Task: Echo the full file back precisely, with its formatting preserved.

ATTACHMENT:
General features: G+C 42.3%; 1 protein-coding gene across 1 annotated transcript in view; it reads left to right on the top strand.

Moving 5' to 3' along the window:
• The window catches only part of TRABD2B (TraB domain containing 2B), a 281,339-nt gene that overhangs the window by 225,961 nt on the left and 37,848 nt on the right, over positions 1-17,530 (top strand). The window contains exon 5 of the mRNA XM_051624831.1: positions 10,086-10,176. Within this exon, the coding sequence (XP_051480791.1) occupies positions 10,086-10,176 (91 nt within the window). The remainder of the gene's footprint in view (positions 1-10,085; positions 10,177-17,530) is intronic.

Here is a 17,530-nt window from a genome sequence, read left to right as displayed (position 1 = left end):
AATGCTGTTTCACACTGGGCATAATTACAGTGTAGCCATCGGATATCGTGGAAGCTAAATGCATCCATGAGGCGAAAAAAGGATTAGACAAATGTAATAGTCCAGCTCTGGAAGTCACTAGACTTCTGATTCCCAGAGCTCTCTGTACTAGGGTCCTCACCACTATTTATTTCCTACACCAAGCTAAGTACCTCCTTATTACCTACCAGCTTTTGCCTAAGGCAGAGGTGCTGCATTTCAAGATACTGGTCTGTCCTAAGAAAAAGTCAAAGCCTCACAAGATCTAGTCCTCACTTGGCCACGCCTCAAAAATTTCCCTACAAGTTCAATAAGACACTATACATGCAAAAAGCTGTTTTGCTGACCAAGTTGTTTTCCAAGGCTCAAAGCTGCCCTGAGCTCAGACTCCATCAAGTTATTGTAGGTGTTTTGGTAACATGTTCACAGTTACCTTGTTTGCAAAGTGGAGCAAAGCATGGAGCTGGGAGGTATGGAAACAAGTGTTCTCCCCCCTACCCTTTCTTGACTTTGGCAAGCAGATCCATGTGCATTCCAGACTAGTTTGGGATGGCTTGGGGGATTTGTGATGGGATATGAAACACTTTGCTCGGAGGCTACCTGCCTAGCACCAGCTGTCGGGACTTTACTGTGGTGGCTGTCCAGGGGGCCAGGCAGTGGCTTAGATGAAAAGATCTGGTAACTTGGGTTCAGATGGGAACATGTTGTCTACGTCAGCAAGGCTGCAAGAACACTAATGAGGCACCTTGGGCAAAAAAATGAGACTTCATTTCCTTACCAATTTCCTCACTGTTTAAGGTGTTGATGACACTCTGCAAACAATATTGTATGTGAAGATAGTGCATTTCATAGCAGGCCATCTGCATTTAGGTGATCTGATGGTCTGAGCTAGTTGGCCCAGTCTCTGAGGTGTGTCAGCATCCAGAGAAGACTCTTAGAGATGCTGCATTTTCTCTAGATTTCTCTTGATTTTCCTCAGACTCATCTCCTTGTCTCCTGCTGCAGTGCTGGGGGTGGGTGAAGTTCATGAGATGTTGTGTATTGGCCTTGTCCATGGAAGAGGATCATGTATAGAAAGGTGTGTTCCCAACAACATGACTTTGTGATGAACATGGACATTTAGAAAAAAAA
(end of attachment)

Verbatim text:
General features: G+C 42.3%; 1 protein-coding gene across 1 annotated transcript in view; it reads left to right on the top strand.

Moving 5' to 3' along the window:
• The window catches only part of TRABD2B (TraB domain containing 2B), a 281,339-nt gene that overhangs the window by 225,961 nt on the left and 37,848 nt on the right, over positions 1-17,530 (top strand). The window contains exon 5 of the mRNA XM_051624831.1: positions 10,086-10,176. Within this exon, the coding sequence (XP_051480791.1) occupies positions 10,086-10,176 (91 nt within the window). The remainder of the gene's footprint in view (positions 1-10,085; positions 10,177-17,530) is intronic.

Here is a 17,530-nt window from a genome sequence, read left to right as displayed (position 1 = left end):
AATGCTGTTTCACACTGGGCATAATTACAGTGTAGCCATCGGATATCGTGGAAGCTAAATGCATCCATGAGGCGAAAAAAGGATTAGACAAATGTAATAGTCCAGCTCTGGAAGTCACTAGACTTCTGATTCCCAGAGCTCTCTGTACTAGGGTCCTCACCACTATTTATTTCCTACACCAAGCTAAGTACCTCCTTATTACCTACCAGCTTTTGCCTAAGGCAGAGGTGCTGCATTTCAAGATACTGGTCTGTCCTAAGAAAAAGTCAAAGCCTCACAAGATCTAGTCCTCACTTGGCCACGCCTCAAAAATTTCCCTACAAGTTCAATAAGACACTATACATGCAAAAAGCTGTTTTGCTGACCAAGTTGTTTTCCAAGGCTCAAAGCTGCCCTGAGCTCAGACTCCATCAAGTTATTGTAGGTGTTTTGGTAACATGTTCACAGTTACCTTGTTTGCAAAGTGGAGCAAAGCATGGAGCTGGGAGGTATGGAAACAAGTGTTCTCCCCCCTACCCTTTCTTGACTTTGGCAAGCAGATCCATGTGCATTCCAGACTAGTTTGGGATGGCTTGGGGGATTTGTGATGGGATATGAAACACTTTGCTCGGAGGCTACCTGCCTAGCACCAGCTGTCGGGACTTTACTGTGGTGGCTGTCCAGGGGGCCAGGCAGTGGCTTAGATGAAAAGATCTGGTAACTTGGGTTCAGATGGGAACATGTTGTCTACGTCAGCAAGGCTGCAAGAACACTAATGAGGCACCTTGGGCAAAAAAATGAGACTTCATTTCCTTACCAATTTCCTCACTGTTTAAGGTGTTGATGACACTCTGCAAACAATATTGTATGTGAAGATAGTGCATTTCATAGCAGGCCATCTGCATTTAGGTGATCTGATGGTCTGAGCTAGTTGGCCCAGTCTCTGAGGTGTGTCAGCATCCAGAGAAGACTCTTAGAGATGCTGCATTTTCTCTAGATTTCTCTTGATTTTCCTCAGACTCATCTCCTTGTCTCCTGCTGCAGTGCTGGGGGTGGGTGAAGTTCATGAGATGTTGTGTATTGGCCTTGTCCATGGAAGAGGATCATGTATAGAAAGGTGTGTTCCCAACAACATGACTTTGTGATGAACATGGACATTTAGAAAAAAAA